All I was saying is that the 600 hour number was ridiculous and no medical school is gonna say "i only see 100 hours (the number i suggested) of clinical work, we can't accept you"

    cool you got in, and you don't have a signature to read, there's nothing below your posts breh...when you fail out cause you posted your 21,000 post on SDN i'll laugh
  45. duress

    duress

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    The fact that people here find doctors that let them do so many hours shocks me. The relatively few (we're talking like 2-3 out of 30+) doctors that have agreed to let me shadow them set a very minimal cap on hours and rightfully act like the whole thing is a huge burden to them. On top of that, I totally feel like a terrible person for prying into the lives of patients for my own sole benefit, especially beyond that point where I can say "alright, I've seen this specialty" and believe me that seems to come really quickly. I agree with whoever in this thread is applying the words 'overkill' to shadowing hours in the triple digits or high double.
  46. apumic

    apumic Oracle of the Sheet

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    Umm... you've said so many idiotic things on this thread, I honestly don't know when you're being sarcastic at this point. Sorry, wish I did.

    As for the VR.... I consistently score in the 99th percentile on verbal (by every standardized test taken to date) but thanks for the concern. I really do appreciate it.

    As for you, I never questioned your chances. I responded to another person's post about being unable to do 10 hrs/wk volunteering and you apparently internalized what I said, despite the fact that the other person's quote was clearly above my response. That having been said, perhaps you are feeling like that post applies to you? It sure does sound like it with how defensive you were to a post that wasn't even directed at you! :laugh:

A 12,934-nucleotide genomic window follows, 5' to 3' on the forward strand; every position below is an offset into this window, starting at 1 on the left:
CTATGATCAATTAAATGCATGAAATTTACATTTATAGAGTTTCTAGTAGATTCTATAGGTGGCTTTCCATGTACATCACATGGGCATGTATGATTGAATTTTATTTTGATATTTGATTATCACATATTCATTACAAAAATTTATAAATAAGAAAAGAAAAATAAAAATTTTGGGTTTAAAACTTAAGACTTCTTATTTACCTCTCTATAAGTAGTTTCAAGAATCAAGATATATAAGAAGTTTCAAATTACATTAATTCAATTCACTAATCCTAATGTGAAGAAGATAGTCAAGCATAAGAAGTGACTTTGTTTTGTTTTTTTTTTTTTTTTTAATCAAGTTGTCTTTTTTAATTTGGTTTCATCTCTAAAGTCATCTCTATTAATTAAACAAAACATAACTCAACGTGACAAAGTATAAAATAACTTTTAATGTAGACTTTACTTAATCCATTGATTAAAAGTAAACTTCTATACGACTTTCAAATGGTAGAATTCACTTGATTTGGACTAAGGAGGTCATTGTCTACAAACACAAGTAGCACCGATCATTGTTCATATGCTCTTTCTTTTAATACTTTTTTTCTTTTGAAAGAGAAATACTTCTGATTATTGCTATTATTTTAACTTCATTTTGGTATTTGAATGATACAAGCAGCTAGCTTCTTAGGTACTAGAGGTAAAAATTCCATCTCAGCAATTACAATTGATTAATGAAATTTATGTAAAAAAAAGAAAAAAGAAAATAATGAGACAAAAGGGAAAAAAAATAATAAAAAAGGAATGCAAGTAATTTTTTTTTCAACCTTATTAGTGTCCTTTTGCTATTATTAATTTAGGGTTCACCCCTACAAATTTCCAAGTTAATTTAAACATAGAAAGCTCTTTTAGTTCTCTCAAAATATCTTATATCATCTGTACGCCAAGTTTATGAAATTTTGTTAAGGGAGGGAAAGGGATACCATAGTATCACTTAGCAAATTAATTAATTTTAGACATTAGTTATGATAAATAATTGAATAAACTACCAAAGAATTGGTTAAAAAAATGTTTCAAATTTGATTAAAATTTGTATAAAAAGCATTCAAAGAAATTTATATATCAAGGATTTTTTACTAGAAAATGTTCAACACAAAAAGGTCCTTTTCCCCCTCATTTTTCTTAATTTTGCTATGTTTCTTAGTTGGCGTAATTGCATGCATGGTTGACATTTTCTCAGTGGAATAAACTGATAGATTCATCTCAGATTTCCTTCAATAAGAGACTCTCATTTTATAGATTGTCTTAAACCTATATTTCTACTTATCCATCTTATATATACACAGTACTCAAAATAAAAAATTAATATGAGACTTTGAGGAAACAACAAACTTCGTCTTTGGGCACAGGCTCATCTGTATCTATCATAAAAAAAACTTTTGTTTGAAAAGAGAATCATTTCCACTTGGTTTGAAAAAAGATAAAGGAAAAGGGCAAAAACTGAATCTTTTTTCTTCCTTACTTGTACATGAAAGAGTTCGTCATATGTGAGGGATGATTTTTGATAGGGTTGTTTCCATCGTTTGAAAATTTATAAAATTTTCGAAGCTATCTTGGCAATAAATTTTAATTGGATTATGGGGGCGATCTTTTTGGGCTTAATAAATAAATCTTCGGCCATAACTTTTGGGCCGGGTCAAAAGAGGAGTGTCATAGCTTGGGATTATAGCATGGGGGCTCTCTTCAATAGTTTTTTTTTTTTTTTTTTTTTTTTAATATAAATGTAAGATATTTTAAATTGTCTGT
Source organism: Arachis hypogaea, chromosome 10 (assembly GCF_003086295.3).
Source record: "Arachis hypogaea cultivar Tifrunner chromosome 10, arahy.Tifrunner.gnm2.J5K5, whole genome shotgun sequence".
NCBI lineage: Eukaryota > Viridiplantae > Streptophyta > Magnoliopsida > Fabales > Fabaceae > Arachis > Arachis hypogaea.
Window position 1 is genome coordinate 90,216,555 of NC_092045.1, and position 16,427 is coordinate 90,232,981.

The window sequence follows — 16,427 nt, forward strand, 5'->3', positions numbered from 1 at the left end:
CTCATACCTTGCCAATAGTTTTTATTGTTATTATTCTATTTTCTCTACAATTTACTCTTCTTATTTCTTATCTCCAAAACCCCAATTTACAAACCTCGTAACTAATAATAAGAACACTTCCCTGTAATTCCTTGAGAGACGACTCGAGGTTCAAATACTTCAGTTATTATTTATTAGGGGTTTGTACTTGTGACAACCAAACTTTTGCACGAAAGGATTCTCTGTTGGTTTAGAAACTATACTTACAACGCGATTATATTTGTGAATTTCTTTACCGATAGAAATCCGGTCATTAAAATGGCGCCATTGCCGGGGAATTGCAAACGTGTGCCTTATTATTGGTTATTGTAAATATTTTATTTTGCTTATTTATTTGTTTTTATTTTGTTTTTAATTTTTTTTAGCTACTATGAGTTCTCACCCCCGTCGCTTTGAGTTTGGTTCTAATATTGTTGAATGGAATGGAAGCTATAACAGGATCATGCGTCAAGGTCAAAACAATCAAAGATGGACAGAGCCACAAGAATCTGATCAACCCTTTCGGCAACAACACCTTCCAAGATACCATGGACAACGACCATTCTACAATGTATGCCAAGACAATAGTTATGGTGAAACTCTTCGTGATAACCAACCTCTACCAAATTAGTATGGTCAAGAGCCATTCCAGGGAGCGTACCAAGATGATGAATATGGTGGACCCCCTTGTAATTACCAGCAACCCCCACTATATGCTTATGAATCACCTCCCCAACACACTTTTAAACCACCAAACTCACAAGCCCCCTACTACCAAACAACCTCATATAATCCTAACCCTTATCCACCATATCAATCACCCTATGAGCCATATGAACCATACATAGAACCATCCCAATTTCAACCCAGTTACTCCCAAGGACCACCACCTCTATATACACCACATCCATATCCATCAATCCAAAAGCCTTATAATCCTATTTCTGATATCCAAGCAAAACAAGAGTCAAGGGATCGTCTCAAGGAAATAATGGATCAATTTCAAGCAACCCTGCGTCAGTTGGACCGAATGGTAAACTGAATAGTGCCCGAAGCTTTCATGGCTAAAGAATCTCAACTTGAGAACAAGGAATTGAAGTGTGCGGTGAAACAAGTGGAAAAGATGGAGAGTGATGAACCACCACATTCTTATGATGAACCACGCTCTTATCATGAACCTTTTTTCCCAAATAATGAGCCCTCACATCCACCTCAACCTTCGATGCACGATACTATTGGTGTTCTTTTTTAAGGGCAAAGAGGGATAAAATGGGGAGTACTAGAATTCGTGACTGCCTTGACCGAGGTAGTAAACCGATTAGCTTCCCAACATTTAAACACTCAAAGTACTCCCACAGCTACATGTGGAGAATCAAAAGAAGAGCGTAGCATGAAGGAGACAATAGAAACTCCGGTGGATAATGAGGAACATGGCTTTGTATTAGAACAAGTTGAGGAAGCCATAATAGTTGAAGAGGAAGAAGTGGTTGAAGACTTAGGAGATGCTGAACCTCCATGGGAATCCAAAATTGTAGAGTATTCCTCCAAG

By the looks of this last post, appears you're a bit of a gunner, dude. Chill a bit. Why the desire to lead other posters astray as they work toward med school? You really don't even deserve a response except insofar as you're trolling this forum and it's not right that others receive bad information because you feel like disseminating bad advice.
  47. apumic

    apumic Oracle of the Sheet

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    Please read the thread and know what is being discussed before responding. By your post it is obvious you have not read the thread beyond a couple of posts in. We are not talking about 100+ hrs shadowing. 40-100 hrs shadowing with up to 500 hrs total clinical experience. You should not be doing said clinical experience for your "own sole benefit." It should also benefit the pts and staff.
  48. surftheiop

    surftheiop

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    CofC

    You have to realize alot of folks on this forum are from the North East which means they are massively neurotic ;)

    Not everyone here will have the good fortune of most likely going to school at MUSC!
  49. plauto

    plauto

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    x2. In many university hospitals people who are not personnel are not allowed in procedure rooms so that imposes a big limit on hours. Many docs (both in private practice and in teaching hospitals) also don't like non-personnel around patients for many reasons. I am surprised some people can find so many docs open to letting them do so many hours. Other than some general lifestyle things, I doubt you can learn anything health-related anyway as a premed. That's another reason why I said shadowing is overrated.
  50. duress

    duress

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    There is an ongoing argument here about the number of hours to shadow. Someone in this thread strongly implied that 400 hours was a piece of cake (of which you and I both disagreed). But further, I think even the upper range quoted in this thread is overkill. How is shadowing is beneficial to anyone else? It's watching a doctor for my own benefit. How does it benefit the staff? I'm mostly getting in their way. Clinical is different, of course.